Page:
Monday, July 9, 2012

Living In the Holy Tradition

The registrants showed up for the first meeting as planned, a good 20 of them, dressed comfortably in casual summer clothes. As expected a few people had to miss the first meeting. It was after all summertime: vacations, visitors, other summer funs and commitments were rightful competition. I had made it clear to them that they should feel no pressure or obligation to attend every meeting as much as I liked them to. For one thing, this was only a pilot project, conducted to "fill in the gap" when my RCIA was in summer recess. More importantly, the course was designed in such a way that each meeting was essentially a self-contained topic of its own. Missing one meeting would not cause the participant any difficulty in understanding the next one.

Admittedly, partly due to the sheer numbers of the participants I normally had to deal with and partly my inability to remember well, I didn't always know the names of the people taking my programs. Not for this group though. All of them had attended either my Catechism Revisited Program or the Bible Study Program before and some of them were good friends from my family groups. The scriptural and catechetical knowledge they had picked up from such activities and their familiarity with my style made it easier for them to understand the materials of this program, which in many ways were more advanced. Needless to say, familiarity also bred mutual comfort.

We began by reviewing what the Church meant by the Holy Tradition. The understanding made it evident that any attempt to receive the revealed truth as it was given by Christ in its entirety to the Church and handed down faithfully by the Apostles and their successors to us must be grounded in the Holy Tradition, which explained why a deep immersion in the Church Fathers' writings and on-going reading of magisterial pronouncements and publications such as Benedict XVI's Jesus of Nazareth was the best way to enable the Church faithful to understand the faith of the divine and universal Church of Christ without deviations and unnecessary detours.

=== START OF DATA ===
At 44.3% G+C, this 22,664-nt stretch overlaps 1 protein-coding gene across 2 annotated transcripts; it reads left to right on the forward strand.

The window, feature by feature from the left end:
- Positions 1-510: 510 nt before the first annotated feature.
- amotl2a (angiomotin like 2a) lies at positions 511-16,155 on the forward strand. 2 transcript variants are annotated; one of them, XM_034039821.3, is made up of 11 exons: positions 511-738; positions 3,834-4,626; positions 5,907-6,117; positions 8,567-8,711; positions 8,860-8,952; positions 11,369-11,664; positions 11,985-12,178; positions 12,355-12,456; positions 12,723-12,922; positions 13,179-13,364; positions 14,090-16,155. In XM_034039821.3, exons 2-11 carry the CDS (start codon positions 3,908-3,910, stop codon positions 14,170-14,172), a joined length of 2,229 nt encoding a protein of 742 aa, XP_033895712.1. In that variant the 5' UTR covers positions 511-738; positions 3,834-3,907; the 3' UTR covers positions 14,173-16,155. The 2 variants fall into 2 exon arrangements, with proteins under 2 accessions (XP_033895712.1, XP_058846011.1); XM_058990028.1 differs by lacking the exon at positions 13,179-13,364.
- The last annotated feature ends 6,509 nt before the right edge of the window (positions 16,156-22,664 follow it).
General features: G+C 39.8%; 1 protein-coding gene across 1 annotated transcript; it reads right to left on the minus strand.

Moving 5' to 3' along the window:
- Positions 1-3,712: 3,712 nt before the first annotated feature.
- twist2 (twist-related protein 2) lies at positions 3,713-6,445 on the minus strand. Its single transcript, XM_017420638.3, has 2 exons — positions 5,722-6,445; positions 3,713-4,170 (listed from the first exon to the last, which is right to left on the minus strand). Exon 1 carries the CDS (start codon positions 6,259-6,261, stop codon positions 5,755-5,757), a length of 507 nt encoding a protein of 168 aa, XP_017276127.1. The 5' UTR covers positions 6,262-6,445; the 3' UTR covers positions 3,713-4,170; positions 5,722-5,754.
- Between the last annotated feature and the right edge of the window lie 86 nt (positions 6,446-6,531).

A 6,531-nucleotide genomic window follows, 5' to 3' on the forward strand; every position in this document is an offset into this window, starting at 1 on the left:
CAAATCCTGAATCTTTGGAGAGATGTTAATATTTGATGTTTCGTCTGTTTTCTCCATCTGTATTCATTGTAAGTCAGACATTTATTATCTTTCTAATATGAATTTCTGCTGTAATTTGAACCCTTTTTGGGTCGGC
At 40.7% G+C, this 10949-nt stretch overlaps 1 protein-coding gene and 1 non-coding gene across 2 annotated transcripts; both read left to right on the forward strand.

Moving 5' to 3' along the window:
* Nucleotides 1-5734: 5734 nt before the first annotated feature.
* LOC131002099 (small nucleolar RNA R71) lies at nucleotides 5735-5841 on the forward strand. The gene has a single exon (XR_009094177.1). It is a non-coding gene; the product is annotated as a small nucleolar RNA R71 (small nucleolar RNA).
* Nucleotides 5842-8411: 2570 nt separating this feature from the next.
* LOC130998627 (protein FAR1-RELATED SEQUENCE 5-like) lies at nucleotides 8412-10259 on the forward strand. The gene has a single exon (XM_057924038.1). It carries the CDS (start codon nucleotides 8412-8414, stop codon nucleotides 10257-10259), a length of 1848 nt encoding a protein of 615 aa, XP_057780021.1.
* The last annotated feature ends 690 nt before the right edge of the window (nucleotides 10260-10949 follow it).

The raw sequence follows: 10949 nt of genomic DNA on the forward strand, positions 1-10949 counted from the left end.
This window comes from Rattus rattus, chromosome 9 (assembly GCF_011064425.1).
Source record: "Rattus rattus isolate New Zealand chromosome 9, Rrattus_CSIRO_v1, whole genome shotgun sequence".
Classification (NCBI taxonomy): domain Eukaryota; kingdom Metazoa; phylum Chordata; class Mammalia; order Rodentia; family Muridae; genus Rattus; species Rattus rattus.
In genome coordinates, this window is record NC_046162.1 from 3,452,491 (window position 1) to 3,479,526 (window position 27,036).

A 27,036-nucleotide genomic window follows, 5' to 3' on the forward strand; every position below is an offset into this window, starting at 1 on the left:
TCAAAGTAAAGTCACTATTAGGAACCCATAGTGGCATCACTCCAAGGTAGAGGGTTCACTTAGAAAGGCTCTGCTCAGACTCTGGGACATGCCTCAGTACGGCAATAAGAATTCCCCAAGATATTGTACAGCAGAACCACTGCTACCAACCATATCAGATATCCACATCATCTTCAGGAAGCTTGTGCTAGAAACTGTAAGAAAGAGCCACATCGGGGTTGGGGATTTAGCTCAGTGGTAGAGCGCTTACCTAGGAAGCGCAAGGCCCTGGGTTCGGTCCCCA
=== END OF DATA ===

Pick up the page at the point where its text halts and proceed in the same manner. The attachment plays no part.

Then, without further ado, we plunged right into the pages of the Holy Father's book, Jesus of Nazareth: From the Entrance into Jerusalem to the Resurrection, full of sweet insight and orthodox understanding of the Scriptures as it was. As I led the class to review and discuss the kingship of Jesus - the topic of our fist meeting - I felt like I was leading them to walk through delightfully a beautiful park full of colorful and exotic plants and flowers! No wonder the Scriptures were "fertile pastures and beautiful gardens in which the flock of the Lord is marvelously refreshed and delighted" to St. Ambrose (note 1); and to St. Jerome the experience of reading them seemed like "a foretaste of the heavenly kingdom" (note 2)!

Summertime to me was the time for preparing and promoting next year's programs, which inevitably involved meetings and lots of administration - not exactly the way I wanted to spend my time. At the same time, I realized such work was unavoidable. I wish I could spend more time to share the joy of reading the Bible, a wish constantly reinforced and heightened by the look of satisfaction exuded happily from the faces of the people fired up by the Holy Spirit to respond to the power of the word of God. By nature quiet and quite an introvert, I must admit I was never of any good in socializing: my hearing would go from bad to worse in noisy public places; my voice, soft and weak in velocity as it was, would get badly drowned out; and my head, devoid of topics for little talks that came so naturally for so many people, would go blank. But for some reason, the moment I stepped up with the Bible in hand to stand behind the lectern in front of a crowd, or stood in the middle of a room filled with people whose attention was generously given to me, I would suddenly feel perfectly at ease and comfortably at home. That was also how I felt standing in the middle of room 203 of CMCC yesterday, surrounded by a small group of people whom I knew intimately by name. Should you decide to join us to share the experience of "walking through a park", don't hesitate to join us next Sunday at 9:15 a.m.! Yes, we have plenty of room to admit some more participants, and absence from the first meeting would not cause you any hinderance.

Note 1: S. Ambrose in Ps. 118, serm. xix, 2.
Note 2: S. Jerome, Ep. 53, 10; PL. XXII, col.549; CSEL. LIV, p.463.

No comments:

Post a Comment